After completing their participation in the curricular unit, many students felt more positivity toward science and science education, yet few demonstrated increased pro-environmental attitudes.
The authors emphasized the importance of the curriculum’s ability to engage students, even briefly, in science and sustainability topics by providing experiential learning opportunities using a permaculture approach. They note that the more locally and personally relevant the context is, the more nourishing the program will be for students.
The authors also offer trellising as an alternative to the familiar concept of scaffolding; they draw a contrast between the imagery evoked by each term. The authors propose that scaffolding suggests knowledge that is built by outside forces that construct understanding within rigid constraints and according to a precise plan. By contrast, trellising indicates knowledge that grows more organically, driven primarily by the learner with gentle guidance and support from others. Trellised learners, therefore, have the freedom to explore their own interests, make broader connections, and grow at their own pace.
THE BOTTOM LINE:
A permaculture approach to education can cultivate healthy attitudes toward learning, which, in turn, promote growth. A permaculture approach identifies and amends deficiencies and enhances existing positive relationships and feedback loops (such as the feedback loop between relevance and engagement). This approach also gives students freedom to explore their own interests, grow knowledge organically, and find intrinsic motivations within a soft supporting framework, or trellis, rather than a rigid scaffold that may lead to more limited and less self-motivated learning. Environmental educators can use this approach to increase relevance and interest among students.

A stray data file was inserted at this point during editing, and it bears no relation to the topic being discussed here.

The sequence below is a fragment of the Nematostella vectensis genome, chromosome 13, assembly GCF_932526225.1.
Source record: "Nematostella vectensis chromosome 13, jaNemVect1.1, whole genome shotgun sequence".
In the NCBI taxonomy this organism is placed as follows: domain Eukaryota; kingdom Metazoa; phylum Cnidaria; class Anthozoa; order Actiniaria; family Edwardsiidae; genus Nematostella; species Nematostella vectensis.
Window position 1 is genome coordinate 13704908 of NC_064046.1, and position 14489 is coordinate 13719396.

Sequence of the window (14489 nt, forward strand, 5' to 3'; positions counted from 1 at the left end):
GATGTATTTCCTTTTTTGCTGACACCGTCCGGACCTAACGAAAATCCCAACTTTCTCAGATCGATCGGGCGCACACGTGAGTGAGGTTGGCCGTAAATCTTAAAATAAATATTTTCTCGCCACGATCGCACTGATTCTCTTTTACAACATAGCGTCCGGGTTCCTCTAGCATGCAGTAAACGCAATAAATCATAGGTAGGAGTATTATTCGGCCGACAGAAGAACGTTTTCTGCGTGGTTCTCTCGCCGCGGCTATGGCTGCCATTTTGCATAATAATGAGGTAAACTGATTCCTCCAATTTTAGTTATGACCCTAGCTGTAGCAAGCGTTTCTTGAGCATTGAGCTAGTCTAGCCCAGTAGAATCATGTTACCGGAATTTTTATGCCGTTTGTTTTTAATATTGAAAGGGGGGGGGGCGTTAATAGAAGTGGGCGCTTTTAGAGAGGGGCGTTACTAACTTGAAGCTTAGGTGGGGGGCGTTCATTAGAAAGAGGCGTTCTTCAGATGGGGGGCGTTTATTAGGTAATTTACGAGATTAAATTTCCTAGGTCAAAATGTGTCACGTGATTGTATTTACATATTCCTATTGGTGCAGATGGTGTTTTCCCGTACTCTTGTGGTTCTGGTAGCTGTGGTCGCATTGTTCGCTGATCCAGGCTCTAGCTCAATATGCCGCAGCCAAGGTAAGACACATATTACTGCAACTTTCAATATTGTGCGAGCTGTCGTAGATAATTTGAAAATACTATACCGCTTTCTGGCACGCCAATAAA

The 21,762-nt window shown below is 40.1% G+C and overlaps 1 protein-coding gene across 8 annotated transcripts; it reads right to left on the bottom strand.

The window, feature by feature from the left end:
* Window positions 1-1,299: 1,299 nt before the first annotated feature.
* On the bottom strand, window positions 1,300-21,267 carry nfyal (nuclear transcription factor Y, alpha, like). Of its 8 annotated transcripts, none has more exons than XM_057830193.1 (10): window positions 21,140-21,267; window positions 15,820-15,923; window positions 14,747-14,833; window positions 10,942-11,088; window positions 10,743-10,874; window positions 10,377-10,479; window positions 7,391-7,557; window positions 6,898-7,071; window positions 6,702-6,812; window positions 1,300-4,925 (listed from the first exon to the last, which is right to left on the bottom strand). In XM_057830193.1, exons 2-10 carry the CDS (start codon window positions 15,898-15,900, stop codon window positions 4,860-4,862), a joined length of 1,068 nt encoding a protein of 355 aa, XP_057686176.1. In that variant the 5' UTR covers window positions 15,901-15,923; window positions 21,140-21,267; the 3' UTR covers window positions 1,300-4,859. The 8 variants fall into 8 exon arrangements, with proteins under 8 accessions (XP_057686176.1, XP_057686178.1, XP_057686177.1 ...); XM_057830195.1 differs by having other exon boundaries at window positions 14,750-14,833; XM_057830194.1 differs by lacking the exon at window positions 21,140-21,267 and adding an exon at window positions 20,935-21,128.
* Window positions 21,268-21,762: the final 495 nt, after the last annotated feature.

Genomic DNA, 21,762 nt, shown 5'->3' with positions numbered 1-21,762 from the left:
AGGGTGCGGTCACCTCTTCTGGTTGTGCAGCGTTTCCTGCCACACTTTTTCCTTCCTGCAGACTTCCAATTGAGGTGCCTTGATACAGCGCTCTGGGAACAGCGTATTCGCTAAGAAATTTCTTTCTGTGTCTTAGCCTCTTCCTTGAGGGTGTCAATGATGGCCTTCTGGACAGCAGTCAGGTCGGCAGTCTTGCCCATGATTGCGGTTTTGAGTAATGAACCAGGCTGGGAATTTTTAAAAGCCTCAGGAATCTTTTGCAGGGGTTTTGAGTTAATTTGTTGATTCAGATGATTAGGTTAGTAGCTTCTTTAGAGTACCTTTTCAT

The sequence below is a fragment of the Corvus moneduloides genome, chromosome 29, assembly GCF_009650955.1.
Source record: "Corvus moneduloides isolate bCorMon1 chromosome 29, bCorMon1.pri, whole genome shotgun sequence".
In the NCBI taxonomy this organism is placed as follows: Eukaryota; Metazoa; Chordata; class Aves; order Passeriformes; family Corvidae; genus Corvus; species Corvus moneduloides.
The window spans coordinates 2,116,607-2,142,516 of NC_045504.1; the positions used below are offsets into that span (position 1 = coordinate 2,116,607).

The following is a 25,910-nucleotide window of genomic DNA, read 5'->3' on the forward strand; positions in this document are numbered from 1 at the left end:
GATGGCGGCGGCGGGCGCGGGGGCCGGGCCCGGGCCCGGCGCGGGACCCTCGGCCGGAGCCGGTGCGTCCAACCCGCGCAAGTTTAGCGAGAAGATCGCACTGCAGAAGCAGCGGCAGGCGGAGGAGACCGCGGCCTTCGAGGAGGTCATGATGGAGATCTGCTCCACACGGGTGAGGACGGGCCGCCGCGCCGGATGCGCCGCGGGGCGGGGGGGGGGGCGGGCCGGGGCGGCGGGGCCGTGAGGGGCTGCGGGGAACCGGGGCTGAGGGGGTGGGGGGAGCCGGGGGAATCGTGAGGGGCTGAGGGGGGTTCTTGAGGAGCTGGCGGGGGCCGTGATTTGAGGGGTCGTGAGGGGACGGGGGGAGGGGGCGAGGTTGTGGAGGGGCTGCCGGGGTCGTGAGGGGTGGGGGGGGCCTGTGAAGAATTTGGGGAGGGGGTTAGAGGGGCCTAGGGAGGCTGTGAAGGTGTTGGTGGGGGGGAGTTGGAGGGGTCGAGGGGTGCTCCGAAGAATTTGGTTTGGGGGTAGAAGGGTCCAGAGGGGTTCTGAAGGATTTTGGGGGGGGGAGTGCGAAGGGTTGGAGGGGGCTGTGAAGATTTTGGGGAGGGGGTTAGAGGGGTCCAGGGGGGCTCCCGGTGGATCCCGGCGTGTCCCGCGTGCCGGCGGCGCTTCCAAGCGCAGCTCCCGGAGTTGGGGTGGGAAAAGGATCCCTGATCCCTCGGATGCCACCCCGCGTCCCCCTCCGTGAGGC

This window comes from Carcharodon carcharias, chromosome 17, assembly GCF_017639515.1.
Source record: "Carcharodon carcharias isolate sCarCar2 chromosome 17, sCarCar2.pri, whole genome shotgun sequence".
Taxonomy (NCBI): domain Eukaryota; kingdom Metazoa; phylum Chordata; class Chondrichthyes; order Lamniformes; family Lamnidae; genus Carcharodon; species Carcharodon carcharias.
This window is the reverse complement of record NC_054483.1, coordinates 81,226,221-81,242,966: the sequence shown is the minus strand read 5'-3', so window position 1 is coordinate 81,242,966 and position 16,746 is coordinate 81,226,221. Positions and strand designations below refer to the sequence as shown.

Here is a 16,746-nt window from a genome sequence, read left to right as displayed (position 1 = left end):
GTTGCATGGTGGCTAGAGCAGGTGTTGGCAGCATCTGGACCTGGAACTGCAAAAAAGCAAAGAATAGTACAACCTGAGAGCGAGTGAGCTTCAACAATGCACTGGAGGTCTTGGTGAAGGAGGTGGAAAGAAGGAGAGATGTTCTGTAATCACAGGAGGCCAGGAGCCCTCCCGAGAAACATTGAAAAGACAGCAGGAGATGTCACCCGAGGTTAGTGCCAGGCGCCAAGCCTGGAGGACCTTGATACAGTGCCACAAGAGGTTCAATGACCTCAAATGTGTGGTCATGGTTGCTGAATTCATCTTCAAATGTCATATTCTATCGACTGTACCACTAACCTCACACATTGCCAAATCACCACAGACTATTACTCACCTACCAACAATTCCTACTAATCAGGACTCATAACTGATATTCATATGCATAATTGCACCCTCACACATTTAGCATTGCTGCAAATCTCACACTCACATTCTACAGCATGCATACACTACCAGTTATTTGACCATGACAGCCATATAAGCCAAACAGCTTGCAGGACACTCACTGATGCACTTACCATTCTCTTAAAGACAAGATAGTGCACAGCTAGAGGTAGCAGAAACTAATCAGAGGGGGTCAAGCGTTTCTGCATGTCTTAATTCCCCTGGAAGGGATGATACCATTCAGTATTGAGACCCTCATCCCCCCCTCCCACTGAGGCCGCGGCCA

The Environmental Education Research Bulletin is a project of ChangeScale in partnership with Dr. Nicole Ardoin at Stanford University. The bulletin is designed to inform environmental and sustainability educators about recent relevant research, with a primary emphasis on informal, field, and residential settings, as well as stewardship behavior, conservation, and related topics. Although other environmental educators and those in related fields might also find this bulletin useful, it does not—nor is it intended to—cover all aspects of environmental education. This Research Bulletin, as well as past issues, is available online through the ChangeScale website: http://www.changescale.org/resources/environmental-education-research-bulletins/ (link is external).